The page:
Jay Yao may look more Harajuku hipster than struggling artist, but the Canadian-Filipino photographer which the shock of blond hair has had his moments of doubt.
“Coming straight out of college, I decided to move to New York,” he recalls, “and that was kind of an interesting process, knocking on doors, figuring out what I wanted to become… I was trying to be a fashion photographer back then.”
As a third-culture kid, his work is infused with explorations of cultural identity, be it North American or Asian. His latest exhibition, Memory Stains, a stunning collaboration with Damien (Coco) Anne and Baby Imperial of b+c design, explores the relationship between taste – the flavors and spices that define a cuisine, and by extension a culture – and memory, and the indelible stains both imprint on the psyche.
Yao took the skyscapes – photographs of the sky taken from an airplane – which were reproduced in large format.
“Then Coco and I took the condiments and started to paint and scrape away from these images and as we were doing it, we were photographing it,” explains Imperial. “So these images are in movement, just like the Filipino diaspora,” which both Imperial and Yao have at one point been part of.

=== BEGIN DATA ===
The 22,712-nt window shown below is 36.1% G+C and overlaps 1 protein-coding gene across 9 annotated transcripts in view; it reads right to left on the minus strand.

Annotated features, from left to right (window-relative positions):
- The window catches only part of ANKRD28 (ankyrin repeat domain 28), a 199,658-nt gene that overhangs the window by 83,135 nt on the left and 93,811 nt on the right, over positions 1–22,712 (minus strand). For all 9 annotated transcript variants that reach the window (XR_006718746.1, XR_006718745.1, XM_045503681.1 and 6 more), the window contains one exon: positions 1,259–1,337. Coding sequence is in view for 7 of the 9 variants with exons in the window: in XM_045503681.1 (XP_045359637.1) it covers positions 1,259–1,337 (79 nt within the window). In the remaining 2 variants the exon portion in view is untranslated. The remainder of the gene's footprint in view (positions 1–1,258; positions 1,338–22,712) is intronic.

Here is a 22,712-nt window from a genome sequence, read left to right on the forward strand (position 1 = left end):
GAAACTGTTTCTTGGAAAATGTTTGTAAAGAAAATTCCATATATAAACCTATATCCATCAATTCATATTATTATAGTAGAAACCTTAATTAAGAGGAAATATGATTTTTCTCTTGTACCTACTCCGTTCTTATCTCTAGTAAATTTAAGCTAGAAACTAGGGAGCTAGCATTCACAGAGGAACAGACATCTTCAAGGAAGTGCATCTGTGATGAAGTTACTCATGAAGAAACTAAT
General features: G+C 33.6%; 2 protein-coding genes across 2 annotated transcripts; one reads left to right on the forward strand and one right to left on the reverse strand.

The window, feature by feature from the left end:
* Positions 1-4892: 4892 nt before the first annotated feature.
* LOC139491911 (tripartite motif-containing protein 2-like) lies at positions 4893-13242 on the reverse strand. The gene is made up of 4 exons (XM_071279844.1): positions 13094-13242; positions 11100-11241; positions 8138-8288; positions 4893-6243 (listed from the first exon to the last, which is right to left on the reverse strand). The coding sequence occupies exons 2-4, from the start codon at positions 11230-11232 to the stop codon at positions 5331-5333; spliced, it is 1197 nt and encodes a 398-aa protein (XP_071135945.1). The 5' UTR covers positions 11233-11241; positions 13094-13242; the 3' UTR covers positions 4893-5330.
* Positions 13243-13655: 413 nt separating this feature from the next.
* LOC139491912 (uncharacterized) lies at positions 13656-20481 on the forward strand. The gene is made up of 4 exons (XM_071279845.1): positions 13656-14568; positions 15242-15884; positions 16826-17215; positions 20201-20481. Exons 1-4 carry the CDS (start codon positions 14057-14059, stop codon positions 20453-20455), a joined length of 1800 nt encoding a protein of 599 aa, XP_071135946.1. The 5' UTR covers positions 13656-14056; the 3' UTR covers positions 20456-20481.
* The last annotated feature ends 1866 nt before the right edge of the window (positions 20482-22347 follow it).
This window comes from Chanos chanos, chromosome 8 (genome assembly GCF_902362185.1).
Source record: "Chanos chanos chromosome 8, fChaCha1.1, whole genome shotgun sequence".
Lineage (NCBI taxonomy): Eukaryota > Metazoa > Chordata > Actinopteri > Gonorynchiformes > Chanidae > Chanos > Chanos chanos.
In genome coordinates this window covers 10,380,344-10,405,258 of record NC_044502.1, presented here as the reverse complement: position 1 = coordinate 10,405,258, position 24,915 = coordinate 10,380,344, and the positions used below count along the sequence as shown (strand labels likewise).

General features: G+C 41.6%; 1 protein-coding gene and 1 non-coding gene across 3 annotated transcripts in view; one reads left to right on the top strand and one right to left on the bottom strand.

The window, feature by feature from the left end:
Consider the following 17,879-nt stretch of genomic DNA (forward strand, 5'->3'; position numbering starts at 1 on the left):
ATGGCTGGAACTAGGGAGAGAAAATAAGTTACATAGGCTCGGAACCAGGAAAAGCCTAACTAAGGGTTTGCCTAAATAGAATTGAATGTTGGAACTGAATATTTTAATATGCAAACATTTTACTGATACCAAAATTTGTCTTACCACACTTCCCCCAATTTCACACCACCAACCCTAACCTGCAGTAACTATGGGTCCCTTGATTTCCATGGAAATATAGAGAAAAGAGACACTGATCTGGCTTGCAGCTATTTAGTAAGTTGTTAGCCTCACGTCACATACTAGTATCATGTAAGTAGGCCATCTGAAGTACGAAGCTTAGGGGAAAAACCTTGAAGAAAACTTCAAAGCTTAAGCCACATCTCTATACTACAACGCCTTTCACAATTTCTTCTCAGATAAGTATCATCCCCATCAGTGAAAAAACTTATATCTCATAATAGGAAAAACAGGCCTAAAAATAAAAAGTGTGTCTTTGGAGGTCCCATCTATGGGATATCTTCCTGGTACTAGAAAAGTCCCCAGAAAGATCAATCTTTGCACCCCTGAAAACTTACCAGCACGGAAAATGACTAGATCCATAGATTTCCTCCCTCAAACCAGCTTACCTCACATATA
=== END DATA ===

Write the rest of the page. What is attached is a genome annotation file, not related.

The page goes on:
Thus, the lowly staples of the Philippine kitchen – DatuPuti vinegar, Silver Swan soy sauce, UFC ketchup and Mang Tomas lechon sauce – are simultaneously artists’ tools and transmitters of memory, each glob and blob dripping, coloring, seeping, streaming and distinctly transforming each surface into a whole new image.
The images were then transferred onto leather, flanking one side of a limited edition of alligator bags fromCelestina, whose creative director is Tina Maristela-Ocampo, for whom high fashion and contemporary art remain enduring passions.
The exhibition, mounted for Art Fair Philippines, showcased the large-scale “worked” photographs – “nothing was digitally manipulated,” Imperial stresses, “the entire process was organic.” – as well as the bags. Art as a canvas for fashion, and a backdrop for philanthropy: part of the proceeds from the exhibition will benefit Teach for the Philippines.
For Yao, the collaboration was in a way an extension of his much-lauded Homecoming series last year, which garnered a nomination for the Ateneo Art Awards. His next show, slated for April at Artinformal, continues the exploration of this theme.
“I’m pretty much settled here,” he says. “I love the Philippines. It’s good to come back home.”
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